The Forged in Fire set is very loud. Fulfilling the promise of its name, the Brooklyn studio where they film HISTORY's bladesmithing competition reality show contains both forges and fire— lots of fire. Sparks fly off grinders, flames balloon out of quench oil, flames casually spill out the sides of forges, and little fires constantly break out and recede every time a bladesmith drops metal on the floor.
Four contestants—all white men, from various parts of rural America—work in a panicked sweat to complete this episode's first challenge: making a functional blade out of a rusted old car, with only three hours to spare. Forging a good knife usually takes days, so this is no small feat. The judges coolly observe the action away from the cameras, occasionally returning to their designated seats at the judging table to film their commentary. For a show centered on making deadly weapons, everyone on Forged in Fire is awfully nice. "Eve, he's about to quench, you don't want to miss this!" says Wil Willis, the host of the show who can only be described as a hunk.
Willis is the only member of the cast who isn't a blade expert of sorts. He spent 14 and a half years in the armed forces before hosting television shows; even though he didn't know much about bladesmithing before he began working on the show—which is now in its fourth season—he's learning how to smith himself. During a break from shooting, Willis proudly shows me a knife he forged as a gift for his son's high school graduation as he asks judges J. Neilson (a Master Smith at the American Bladesmith Society) and David Baker (a historical weapons recreation expert) for advice on how to address some problematic blade areas.
Forged in Fire isn't about the contestants, or even the judges: it's about knives, swords, and how to make them. Similar to Food Network's perpetual hit sensation Chopped, it's allergic to the human drama that made the reality shows of the early aughts so enthralling. Forged in Fire is about one thing, and one thing only: the art of the blade.
Forged in Fire is the second most popular nonfiction show on HISTORY, with 1.1 million adults ages 25-54 and 988,000 between the ages of 18-49 tuning into its fourth season. But I came to the set of Forged in Fire for one simple reason: I fucking love knives.
I don't look like someone with a sustained interest in blades—I'm a young woman, born and bred in New York City, with spindly long arms that seem too weak to wield a sword. (I own a katana, though, so I'm working on it.) Until February of this year, when I stumbled upon Forged in Fire while channel-surfing at a hotel, I didn't think much about knives. But as soon as I began watching the show, I fell in love. There's something uniquely relaxing and intellectually exciting about watching bladesmiths work, as they transform a piece of metal into a functional tool, an ancient craft that is the bedrock of society.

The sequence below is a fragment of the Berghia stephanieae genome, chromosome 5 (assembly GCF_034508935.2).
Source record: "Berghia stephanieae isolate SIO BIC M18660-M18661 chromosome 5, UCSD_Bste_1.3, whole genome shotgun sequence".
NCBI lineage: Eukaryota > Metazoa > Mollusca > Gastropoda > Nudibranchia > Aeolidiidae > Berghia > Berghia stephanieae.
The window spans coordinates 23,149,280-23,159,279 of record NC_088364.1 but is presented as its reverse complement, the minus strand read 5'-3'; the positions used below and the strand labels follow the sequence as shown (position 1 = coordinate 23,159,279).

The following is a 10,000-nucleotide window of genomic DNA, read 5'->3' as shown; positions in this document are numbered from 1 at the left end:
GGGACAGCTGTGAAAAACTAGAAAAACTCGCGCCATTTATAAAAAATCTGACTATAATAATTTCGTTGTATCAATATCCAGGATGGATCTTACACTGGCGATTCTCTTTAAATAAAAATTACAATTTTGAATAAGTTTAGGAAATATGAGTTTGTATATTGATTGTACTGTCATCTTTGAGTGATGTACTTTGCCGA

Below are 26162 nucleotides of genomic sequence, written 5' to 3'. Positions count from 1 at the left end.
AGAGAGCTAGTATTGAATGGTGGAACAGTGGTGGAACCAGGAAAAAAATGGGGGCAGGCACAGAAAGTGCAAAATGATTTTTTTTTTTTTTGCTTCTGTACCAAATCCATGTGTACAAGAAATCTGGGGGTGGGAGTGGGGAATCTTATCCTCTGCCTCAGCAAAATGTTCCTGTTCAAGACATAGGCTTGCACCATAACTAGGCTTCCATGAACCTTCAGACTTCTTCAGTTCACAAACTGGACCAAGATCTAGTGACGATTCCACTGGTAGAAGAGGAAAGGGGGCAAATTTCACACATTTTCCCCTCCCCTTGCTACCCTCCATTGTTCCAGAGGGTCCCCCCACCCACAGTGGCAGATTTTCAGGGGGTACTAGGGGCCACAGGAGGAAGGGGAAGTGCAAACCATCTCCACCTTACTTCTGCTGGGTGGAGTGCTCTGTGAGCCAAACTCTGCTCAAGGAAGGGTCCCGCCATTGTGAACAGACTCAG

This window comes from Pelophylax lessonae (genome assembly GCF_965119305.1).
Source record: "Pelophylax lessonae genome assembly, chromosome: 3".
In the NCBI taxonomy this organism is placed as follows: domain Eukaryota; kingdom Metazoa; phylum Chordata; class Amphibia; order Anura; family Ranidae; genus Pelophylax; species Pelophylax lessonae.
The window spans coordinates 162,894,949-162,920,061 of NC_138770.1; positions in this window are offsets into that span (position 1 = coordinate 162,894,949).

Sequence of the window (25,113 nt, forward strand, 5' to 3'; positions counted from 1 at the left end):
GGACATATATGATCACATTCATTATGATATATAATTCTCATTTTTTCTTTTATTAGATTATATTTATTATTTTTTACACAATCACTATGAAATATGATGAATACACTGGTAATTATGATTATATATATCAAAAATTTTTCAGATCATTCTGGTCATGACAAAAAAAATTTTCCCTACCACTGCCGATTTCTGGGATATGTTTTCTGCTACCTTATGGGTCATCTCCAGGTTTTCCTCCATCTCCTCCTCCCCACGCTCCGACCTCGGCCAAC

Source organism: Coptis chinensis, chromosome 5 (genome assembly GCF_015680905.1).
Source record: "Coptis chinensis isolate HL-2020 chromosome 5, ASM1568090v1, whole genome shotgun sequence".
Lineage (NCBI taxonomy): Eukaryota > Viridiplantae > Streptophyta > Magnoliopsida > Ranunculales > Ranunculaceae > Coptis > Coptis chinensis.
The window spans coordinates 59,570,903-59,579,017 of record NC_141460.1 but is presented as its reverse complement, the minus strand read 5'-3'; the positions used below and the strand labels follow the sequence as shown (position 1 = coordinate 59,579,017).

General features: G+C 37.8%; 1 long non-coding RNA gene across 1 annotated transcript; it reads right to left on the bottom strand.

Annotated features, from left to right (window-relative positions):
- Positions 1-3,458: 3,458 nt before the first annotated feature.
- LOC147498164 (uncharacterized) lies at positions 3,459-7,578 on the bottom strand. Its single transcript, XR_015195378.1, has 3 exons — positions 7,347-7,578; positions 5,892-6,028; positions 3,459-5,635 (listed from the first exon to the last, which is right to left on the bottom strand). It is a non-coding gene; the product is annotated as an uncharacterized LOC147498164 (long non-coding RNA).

I have a pipe dream of abandoning my writing career and retiring in the middle of nowhere so I can make knives. Right now, I spend my days slumped over a computer, staring a screen that delivers me with an endless stream of political horrors I'm somehow supposed to make sense of, and running away from society to make things with my hands would be good for me. My sword-making aspirations exist only in my fantasy world, especially now that I've watched every episode of Forged in Fire and understand how difficult and strenuous the process is.
Each episode's separated into three challenges, each ending in a contestant elimination. First, contestants have to create a fully functional blade within specific parameters in an impossibly short amount of time. Then, they have to attach a handle to their blade, tested for strength, durability, and sharpness. Finally, the two remaining contestants return home to forge an iconic sword from history in five days, the winner taking home a $10,000 check.
Forged in Fire doesn't have ruthlessly nasty judges like American Idol's Simon Cowell or Gordon Ramsay—but they nevertheless have their quirks. There's Doug Marcaida, whose kindly demeanor isn't what you'd expect of an ex-military edged-weapons specialist. He performs the kill test—or as fellow judge Dave Baker calls it, "Dougie's dance of death"—using the contestants' weapons to skillfully murder a ballistics dummy. He stabs the dummy's internal organs until they explode with fake blood, finishing with a big smile and his signature catchphrase, "Your blade...will kill."
Although Marcaida is an expert in designing combat knives, he rejects the inherent violence of his profession. "One of my mottos is it's not about how many you hurt it's about how many you protect," he explains; he stumbled into his catchphrase accidentally, the viewers ostensibly charmed by the happy-go-lucky way he informs the contestants of their blades' power. "It's a family show—there are a lot of kids watching it—so I changed the 'kill' into 'KEAL': KE, Keep Everyone, AL, Alive," he says. "The show isn't about glorifying violence...These are weapons, but we're having fun. It's a competition. It's educational."
Baker resembles a dapper Colonel Sanders and is the natural performer of the judges' table; taking me to a special closet full of swords from past episodes, Baker giddily chats about what he knows best—sword history. Explaining the symbolism contained within his deadly weapons, he said to me, "I don't want to be rude, but it's like a man's…" He trails off, leaving me to finish the thought. Baker got his start in film and television by recreating weapons from history for film and television, and he's the sword man of the judging panel. Before they shoot each episode, Baker performs the final challenge himself to ensure it's doable; Neilson, the knife guy, does the same for the first two challenges.